Bristol-Myers to divest Mead Johnson for $7.69 billion
16 Nov 2009
Bristol-Myers Squibb (BMS) said yesterday that it will split off its holdings in Mead Johnson Nutrition Company- the maker of infant and children's nutrition in a deal valued approximately $ $7.69 billion in order to focus on its core biopharmaceutical business.
The New York-based biopharmaceutical company, which owns about 83 per cent of Mead stock, expects the split-off to be a tax-advantaged way to further deliver value to BMS shareholders. The split-off is expected to be net cash flow positive to the BioPharma business and accretive to earnings per share beginning in 2010.
In the exchange offer, BMS shareholders can exchange some, none or all of their shares of BMS common stock for shares of Mead Johnson common stock. The exchange is generally expected to be tax-free to participating shareholders.
As part of the exchange offer, BMS will convert all of its Mead Johnson class B common stock into Mead Johnson class A common stock. Upon the completion of the exchange offer, only Mead Johnson class A common stock will remain outstanding, said the company in a press release.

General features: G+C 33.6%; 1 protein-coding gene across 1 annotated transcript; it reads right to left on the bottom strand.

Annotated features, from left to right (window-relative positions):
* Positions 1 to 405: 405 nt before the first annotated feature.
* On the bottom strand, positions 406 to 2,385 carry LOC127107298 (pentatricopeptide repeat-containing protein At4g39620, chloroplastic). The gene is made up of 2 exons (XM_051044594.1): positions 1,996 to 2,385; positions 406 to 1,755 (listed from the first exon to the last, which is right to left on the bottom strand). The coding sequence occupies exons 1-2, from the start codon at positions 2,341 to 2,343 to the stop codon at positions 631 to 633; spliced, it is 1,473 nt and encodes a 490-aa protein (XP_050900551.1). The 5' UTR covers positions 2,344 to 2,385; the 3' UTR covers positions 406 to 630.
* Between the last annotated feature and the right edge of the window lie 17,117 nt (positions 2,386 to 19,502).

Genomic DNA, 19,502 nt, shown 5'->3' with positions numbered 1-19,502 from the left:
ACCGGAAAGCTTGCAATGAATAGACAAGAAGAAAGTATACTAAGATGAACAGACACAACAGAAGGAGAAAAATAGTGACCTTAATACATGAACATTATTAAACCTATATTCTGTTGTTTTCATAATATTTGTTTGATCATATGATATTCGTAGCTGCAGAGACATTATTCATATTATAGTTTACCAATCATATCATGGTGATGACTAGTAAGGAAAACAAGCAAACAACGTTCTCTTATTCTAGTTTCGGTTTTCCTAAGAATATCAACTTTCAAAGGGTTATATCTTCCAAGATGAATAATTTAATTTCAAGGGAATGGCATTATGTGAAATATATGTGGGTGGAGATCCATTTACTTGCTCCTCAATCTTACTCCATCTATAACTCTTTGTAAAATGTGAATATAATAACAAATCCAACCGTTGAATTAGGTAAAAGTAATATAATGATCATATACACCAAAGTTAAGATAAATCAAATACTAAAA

In 2008, BMS had decided to spin off Mead Johnson in order to focus on biopharmaceuticals and acquiring biotech drug companies. Glenview, Illinois-based Mead, which had 2008 sales of nearly $2.6 billion, is the maker of children's nutritional products, including Enfagrow, Enfapro, Enfakid, EnfaSchool, and Sustagen in Asia, and Choco Milk and Cal-C-Tose in Mexico and Latin America.
Mead Johnson, founded more than 100 years ago has a global workforce of approximately 5,600 people, and manufactures and markets more than 70 products in over 50 countries in North America, Latin America, Europe, and Asia-Pacific. It operates major manufacturing facilities in every region where it conducts business.